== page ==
In any emergency, the speed and effectiveness of the response is crucial to the outcome. Governments around the world responded in various ways to the outbreak of COVID-19, the first global pandemic (GP) in a century. The effectiveness of those responses will largely define the economic outcomes we will see in the quarters and years to come. In contrast, financial markets have already responded to government intervention with the fastest recovery in history.
Domestically, our government quickly reacted to the outbreak of COVID-19 with enormous fiscal and monetary stimulus. Those actions were enough to restore confidence in both debt and equity markets. While the sudden stop in economic activity that occurred in March and April has had wide ranging effects on many workers and industries, the markets have, at present, recovered as confidence was restored. Notably the economic data through September suggests that the recovery is well underway.
Winners and Losers
Every recessionary environment will have economic winners and losers. After the Great Recession of 2008-2009, the housing industry experienced years of low growth as consumer balance sheets recovered and excess inventory of houses needed to be worked off. The GP has its own winners and losers as we can see below.
Source:Tradingview.com Performance as of 9/30/2020)
The healing process for the economy will take time and will occur at different speeds for different industries. The chart above illustrates the year-to-date performance of all the industry sectors of the S&P 500. Investors have responded with clear biases toward industries like Technology and Communication Services, while Financials and Energy stocks are priced for disaster. These moves have resulted in significant concentration within the market. Namely in technology stocks.
To illustrate this, we note that the five largest companies in the S&P 500 make up over 22% of the index. Apple, Amazon, Google, Facebook and Microsoft have largely pulled this index positive this year while the other 495 stocks have lagged behind. History tells us that in time there will be a balancing in the market.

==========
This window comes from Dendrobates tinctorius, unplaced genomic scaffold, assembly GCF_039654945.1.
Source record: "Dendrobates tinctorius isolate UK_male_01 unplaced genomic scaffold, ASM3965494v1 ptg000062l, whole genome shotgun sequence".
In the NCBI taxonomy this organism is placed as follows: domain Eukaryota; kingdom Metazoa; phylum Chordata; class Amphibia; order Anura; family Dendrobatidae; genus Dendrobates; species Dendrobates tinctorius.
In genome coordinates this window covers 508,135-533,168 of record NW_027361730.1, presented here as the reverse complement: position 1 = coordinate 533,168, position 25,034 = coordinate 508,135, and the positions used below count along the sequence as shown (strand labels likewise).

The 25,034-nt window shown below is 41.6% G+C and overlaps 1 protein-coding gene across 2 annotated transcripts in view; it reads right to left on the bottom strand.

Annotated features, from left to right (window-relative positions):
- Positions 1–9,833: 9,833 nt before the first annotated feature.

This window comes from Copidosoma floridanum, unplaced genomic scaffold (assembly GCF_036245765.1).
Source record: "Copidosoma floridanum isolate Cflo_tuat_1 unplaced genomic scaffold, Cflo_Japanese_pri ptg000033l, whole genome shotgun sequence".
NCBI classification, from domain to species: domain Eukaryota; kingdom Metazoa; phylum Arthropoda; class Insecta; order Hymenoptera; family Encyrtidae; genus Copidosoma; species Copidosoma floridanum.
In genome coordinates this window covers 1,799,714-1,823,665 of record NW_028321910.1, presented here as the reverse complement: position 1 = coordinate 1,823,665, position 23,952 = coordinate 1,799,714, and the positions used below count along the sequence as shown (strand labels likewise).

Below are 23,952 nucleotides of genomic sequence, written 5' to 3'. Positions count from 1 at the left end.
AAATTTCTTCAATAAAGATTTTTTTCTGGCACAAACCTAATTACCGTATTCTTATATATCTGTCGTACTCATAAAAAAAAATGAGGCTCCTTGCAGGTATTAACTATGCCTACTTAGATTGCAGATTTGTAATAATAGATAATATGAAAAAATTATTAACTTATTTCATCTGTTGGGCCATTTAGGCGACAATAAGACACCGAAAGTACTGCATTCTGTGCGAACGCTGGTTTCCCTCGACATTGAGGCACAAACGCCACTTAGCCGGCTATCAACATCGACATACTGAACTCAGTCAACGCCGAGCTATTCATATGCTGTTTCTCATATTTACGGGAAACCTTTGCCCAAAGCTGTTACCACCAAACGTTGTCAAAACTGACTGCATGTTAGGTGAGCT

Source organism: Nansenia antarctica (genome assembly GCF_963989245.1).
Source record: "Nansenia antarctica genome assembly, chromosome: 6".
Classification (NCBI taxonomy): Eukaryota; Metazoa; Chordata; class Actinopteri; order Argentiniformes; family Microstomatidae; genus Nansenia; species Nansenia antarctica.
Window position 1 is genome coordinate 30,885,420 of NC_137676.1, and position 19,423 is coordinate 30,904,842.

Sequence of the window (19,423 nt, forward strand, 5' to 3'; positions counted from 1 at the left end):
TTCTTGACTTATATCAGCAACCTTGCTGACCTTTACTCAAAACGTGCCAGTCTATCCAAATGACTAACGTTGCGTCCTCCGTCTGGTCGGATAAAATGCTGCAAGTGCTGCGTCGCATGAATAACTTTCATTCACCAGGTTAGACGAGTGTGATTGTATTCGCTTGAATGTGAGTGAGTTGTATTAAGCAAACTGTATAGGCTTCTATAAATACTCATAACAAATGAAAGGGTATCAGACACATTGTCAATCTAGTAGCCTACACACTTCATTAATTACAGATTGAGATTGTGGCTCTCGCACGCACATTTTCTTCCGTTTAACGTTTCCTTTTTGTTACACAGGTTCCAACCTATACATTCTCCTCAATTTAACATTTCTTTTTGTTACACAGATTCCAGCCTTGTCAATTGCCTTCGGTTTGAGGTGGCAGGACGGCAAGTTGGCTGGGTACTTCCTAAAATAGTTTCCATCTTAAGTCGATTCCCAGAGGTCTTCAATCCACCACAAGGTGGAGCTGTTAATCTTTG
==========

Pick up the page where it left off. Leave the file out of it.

Since we know we cannot predict when this rebalancing will happen, we maintain our diversified approach in our portfolios and our process.
Deep sea fishing boats ought to carry more than one engine. It should be obvious that if you are going to venture far out to sea, you should want a back-up in case an engine fails. It is the same with our portfolio diversification. If one engine temporarily stops working, we can rely on another. Given the extreme concentration in the market and the uncertainty surrounding the global pandemic discussed above, sticking to your investment plan has never been more important.
Traditionally, investors have relied on the bond market for diversification away from equities. Today this is an extremely challenging proposition. As the U.S. 30-year bond is currently yielding 1.45%, investors are being forced to re-evaluate the best way to control risk within portfolios and where else to source a return.
At Cornerstone Advisory, we have seen this environment before and have been researching and executing on alternatives to bonds and stocks for many years. In these challenging times, we encourage all our clients to revisit their portfolios as well as their financial plans with their respective advisors. Having a preset plan, should prepare you to weather the uncertain waters that inherently lie ahead.
Disclosure: Cornerstone Advisory, LLC, is registered as an investment adviser with the SEC. The firm only transacts business in states where it is properly registered, or is excluded or exempted from registration requirements. Registration does not constitute an endorsement of the firm by the Commission nor does it indicate that the adviser has attained a particular level of skill or ability. Past performance may not be indicative of future results. Therefore, no current or prospective client should assume that the future performance of any specific investment or strategy will be profitable or equal to past performance levels. All investment strategies have the potential for profit or loss. Changes in investment strategies, contributions or withdrawals, and economic conditions may materially alter the performance of your portfolio.